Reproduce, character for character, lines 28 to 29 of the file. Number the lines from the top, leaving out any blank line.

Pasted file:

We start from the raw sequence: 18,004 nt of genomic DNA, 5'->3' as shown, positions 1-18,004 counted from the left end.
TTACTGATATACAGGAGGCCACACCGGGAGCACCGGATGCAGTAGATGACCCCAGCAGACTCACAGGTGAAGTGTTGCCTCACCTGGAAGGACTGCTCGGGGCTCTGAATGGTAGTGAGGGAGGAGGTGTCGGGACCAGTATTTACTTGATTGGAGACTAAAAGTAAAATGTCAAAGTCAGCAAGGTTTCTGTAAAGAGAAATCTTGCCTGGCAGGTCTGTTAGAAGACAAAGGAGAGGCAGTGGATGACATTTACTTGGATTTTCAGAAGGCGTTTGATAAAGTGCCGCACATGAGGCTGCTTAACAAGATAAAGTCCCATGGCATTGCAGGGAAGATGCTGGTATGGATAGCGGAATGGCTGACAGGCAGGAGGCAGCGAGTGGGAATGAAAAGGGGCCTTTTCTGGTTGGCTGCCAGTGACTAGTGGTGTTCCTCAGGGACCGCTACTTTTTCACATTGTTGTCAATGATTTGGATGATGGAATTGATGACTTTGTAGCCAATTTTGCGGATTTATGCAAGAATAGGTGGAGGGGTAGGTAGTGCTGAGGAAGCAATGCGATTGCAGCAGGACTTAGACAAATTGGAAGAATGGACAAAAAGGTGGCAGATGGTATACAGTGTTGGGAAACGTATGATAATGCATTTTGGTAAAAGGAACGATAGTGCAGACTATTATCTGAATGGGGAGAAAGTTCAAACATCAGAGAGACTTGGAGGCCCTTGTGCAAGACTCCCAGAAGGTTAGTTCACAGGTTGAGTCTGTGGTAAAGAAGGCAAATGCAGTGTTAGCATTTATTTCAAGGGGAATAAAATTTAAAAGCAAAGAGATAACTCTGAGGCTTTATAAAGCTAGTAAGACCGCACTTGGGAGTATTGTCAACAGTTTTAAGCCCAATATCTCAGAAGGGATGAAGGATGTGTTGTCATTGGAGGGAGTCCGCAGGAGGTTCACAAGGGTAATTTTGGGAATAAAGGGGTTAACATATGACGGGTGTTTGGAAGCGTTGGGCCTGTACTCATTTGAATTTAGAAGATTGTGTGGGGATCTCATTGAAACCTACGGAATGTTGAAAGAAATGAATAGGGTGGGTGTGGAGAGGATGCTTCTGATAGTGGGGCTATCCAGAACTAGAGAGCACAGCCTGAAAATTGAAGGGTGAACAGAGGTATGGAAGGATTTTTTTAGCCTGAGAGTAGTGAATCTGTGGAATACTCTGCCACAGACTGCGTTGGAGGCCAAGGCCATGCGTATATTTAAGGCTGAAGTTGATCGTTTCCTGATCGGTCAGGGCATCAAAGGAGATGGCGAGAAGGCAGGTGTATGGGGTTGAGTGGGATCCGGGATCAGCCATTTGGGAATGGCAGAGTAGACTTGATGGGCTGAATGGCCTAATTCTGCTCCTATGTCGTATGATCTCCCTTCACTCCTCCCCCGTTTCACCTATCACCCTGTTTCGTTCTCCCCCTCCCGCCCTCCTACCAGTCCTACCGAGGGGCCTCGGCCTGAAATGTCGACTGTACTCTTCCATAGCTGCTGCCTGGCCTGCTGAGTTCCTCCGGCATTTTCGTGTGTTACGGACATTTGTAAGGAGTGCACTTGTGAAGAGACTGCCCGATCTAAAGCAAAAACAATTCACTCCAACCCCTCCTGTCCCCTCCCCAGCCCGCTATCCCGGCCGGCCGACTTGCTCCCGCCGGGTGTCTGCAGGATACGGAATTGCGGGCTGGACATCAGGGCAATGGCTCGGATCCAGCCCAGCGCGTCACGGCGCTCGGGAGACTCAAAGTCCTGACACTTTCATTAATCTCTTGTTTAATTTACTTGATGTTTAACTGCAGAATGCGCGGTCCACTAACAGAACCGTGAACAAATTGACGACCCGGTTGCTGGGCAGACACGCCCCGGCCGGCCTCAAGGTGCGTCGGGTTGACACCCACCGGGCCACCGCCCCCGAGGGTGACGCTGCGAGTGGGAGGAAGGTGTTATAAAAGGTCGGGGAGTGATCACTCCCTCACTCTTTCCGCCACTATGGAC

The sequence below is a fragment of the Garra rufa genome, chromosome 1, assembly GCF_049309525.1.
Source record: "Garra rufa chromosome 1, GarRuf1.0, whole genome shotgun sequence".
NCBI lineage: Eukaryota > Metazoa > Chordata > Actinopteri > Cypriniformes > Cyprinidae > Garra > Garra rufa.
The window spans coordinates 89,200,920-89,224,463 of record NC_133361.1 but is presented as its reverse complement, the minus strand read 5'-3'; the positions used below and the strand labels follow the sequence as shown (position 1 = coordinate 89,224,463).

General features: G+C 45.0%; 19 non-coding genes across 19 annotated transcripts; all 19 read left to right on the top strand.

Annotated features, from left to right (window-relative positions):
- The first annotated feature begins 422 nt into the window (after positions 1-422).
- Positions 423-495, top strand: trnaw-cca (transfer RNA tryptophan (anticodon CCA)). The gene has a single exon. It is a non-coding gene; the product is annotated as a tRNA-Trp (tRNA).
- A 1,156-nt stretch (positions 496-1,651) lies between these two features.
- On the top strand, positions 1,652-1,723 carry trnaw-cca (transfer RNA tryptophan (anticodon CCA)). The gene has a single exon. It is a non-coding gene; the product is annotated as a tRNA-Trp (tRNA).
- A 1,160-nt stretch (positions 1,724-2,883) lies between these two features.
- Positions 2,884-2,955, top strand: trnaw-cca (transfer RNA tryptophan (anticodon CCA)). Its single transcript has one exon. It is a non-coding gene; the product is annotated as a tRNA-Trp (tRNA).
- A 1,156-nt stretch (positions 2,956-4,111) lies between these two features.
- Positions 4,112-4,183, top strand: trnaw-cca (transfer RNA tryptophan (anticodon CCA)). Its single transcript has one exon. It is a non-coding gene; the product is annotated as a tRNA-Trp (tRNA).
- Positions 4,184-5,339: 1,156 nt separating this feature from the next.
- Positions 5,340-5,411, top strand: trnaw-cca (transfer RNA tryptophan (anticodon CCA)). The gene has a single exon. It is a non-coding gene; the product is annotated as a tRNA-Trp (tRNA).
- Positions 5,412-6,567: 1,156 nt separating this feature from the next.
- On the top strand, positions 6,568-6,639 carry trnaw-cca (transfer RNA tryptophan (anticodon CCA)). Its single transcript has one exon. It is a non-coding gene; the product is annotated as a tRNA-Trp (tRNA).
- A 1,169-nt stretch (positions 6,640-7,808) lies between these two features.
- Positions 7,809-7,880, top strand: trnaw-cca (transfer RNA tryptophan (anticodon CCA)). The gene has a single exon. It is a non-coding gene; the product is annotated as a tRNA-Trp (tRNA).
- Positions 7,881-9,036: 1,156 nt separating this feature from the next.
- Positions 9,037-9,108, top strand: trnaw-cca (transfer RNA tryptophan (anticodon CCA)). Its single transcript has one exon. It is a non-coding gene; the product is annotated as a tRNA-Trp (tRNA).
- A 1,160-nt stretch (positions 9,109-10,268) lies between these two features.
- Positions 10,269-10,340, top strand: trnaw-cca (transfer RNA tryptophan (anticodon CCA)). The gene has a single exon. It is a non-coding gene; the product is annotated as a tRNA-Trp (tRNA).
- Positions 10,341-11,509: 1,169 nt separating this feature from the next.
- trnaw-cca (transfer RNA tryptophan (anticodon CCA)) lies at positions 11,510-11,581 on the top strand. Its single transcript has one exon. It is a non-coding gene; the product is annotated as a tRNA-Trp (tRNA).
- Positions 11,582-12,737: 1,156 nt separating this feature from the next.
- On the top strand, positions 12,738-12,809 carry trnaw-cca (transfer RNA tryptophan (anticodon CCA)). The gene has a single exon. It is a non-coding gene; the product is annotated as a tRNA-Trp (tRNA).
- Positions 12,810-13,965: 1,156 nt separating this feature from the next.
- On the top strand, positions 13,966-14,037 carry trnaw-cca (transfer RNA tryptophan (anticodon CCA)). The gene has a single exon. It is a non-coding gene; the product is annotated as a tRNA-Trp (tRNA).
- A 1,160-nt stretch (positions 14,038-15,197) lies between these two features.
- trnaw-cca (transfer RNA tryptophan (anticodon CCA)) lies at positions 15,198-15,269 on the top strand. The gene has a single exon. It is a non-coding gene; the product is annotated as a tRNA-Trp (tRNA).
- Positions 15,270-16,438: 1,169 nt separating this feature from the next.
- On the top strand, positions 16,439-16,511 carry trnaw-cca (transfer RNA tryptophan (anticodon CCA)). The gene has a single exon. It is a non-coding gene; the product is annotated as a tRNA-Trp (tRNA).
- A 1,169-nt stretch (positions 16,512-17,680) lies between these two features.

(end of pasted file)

- trnaw-cca (transfer RNA tryptophan (anticodon CCA)) lies at positions 11,510-11,581 on the top strand. Its single transcript has one exon. It is a non-coding gene; the product is annotated as a tRNA-Trp (tRNA).
- Positions 11,582-12,737: 1,156 nt separating this feature from the next.